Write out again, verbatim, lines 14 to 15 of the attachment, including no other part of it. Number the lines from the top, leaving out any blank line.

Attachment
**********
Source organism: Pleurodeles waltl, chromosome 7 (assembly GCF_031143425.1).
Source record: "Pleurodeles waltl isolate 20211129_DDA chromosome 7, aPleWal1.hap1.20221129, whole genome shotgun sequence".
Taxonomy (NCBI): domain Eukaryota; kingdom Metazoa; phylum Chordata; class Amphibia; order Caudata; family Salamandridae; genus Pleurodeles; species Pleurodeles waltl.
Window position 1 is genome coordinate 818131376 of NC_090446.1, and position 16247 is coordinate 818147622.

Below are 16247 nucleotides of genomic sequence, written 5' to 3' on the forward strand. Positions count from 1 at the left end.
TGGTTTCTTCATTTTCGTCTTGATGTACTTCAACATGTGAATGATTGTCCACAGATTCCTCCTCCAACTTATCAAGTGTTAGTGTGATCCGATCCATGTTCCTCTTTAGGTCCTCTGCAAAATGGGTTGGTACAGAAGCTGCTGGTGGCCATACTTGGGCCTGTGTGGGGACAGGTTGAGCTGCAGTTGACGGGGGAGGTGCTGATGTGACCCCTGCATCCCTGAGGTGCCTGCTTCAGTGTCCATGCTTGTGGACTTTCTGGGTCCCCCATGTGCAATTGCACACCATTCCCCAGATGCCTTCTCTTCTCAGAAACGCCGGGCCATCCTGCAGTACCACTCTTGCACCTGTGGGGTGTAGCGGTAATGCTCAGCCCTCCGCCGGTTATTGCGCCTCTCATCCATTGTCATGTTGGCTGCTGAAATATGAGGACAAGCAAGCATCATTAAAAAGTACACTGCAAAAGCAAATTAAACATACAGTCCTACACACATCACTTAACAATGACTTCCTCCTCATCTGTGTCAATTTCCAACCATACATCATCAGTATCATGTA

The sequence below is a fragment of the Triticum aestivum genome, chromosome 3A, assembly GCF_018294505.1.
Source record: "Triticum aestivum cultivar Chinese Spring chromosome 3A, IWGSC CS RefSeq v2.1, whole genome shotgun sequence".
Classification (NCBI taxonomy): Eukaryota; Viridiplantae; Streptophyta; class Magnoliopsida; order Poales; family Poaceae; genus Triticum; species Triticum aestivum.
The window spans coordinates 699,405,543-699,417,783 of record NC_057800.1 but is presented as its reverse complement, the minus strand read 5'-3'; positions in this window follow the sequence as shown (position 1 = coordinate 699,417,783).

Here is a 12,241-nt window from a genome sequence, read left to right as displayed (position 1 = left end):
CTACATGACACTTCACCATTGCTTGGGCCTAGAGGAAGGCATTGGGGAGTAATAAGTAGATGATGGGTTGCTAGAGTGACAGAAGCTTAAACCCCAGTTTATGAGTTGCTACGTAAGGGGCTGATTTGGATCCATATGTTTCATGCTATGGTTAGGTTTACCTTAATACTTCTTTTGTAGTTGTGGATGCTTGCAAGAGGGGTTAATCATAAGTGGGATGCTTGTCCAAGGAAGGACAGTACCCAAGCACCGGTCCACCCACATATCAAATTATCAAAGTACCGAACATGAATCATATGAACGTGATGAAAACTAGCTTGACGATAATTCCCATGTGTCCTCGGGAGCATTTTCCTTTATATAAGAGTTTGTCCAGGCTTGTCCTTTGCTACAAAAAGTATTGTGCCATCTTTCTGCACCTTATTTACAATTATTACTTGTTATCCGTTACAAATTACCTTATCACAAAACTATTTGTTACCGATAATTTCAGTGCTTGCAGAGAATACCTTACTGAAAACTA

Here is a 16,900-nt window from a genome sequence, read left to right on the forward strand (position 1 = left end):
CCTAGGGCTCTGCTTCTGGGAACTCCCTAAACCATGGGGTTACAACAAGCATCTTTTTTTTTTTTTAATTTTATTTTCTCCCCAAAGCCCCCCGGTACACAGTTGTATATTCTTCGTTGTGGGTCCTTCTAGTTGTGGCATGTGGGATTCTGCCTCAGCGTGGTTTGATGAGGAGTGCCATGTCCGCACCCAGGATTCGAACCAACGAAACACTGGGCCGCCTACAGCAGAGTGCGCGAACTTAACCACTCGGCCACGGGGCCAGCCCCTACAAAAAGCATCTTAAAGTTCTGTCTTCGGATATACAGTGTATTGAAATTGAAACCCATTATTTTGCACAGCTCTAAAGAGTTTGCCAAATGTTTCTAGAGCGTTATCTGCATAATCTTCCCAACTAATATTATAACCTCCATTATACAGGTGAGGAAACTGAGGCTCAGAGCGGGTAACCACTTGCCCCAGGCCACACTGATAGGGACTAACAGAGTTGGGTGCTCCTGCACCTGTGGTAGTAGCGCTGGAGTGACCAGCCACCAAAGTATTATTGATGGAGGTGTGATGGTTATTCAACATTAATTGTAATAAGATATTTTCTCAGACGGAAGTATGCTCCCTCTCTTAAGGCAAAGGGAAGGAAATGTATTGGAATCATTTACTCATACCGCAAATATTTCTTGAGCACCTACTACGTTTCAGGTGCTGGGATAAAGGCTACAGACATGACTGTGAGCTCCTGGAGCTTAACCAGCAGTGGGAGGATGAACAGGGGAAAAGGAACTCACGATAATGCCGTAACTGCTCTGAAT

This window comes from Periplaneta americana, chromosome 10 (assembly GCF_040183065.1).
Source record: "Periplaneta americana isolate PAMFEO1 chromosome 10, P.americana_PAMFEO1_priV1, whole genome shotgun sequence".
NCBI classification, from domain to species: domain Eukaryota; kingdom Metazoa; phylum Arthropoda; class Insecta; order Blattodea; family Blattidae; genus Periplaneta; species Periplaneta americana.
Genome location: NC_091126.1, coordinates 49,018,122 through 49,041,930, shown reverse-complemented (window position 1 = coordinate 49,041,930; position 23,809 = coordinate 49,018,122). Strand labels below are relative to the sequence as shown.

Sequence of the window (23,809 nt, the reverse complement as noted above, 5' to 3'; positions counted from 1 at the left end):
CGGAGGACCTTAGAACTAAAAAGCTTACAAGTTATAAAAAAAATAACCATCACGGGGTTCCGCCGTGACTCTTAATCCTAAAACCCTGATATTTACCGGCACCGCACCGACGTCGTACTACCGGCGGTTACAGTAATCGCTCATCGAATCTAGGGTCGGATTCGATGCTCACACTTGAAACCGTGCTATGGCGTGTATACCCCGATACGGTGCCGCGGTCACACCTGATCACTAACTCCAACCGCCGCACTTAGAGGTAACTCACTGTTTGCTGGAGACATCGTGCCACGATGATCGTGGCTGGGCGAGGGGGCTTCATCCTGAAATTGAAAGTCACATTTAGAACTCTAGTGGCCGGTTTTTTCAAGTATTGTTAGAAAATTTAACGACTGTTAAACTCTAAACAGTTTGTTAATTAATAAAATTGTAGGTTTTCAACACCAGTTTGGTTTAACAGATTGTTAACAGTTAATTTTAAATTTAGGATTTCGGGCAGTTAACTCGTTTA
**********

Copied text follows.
CCTAGGGCTCTGCTTCTGGGAACTCCCTAAACCATGGGGTTACAACAAGCATCTTTTTTTTTTTTTAATTTTATTTTCTCCCCAAAGCCCCCCGGTACACAGTTGTATATTCTTCGTTGTGGGTCCTTCTAGTTGTGGCATGTGGGATTCTGCCTCAGCGTGGTTTGATGAGGAGTGCCATGTCCGCACCCAGGATTCGAACCAACGAAACACTGGGCCGCCTACAGCAGAGTGCGCGAACTTAACCACTCGGCCACGGGGCCAGCCCCTACAAAAAGCATCTTAAAGTTCTGTCTTCGGATATACAGTGTATTGAAATTGAAACCCATTATTTTGCACAGCTCTAAAGAGTTTGCCAAATGTTTCTAGAGCGTTATCTGCATAATCTTCCCAACTAATATTATAACCTCCATTATACAGGTGAGGAAACTGAGGCTCAGAGCGGGTAACCACTTGCCCCAGGCCACACTGATAGGGACTAACAGAGTTGGGTGCTCCTGCACCTGTGGTAGTAGCGCTGGAGTGACCAGCCACCAAAGTATTATTGATGGAGGTGTGATGGTTATTCAACATTAATTGTAATAAGATATTTTCTCAGACGGAAGTATGCTCCCTCTCTTAAGGCAAAGGGAAGGAAATGTATTGGAATCATTTACTCATACCGCAAATATTTCTTGAGCACCTACTACGTTTCAGGTGCTGGGATAAAGGCTACAGACATGACTGTGAGCTCCTGGAGCTTAACCAGCAGTGGGAGGATGAACAGGGGAAAAGGAACTCACGATAATGCCGTAACTGCTCTGAAT

This window comes from Periplaneta americana, chromosome 10 (assembly GCF_040183065.1).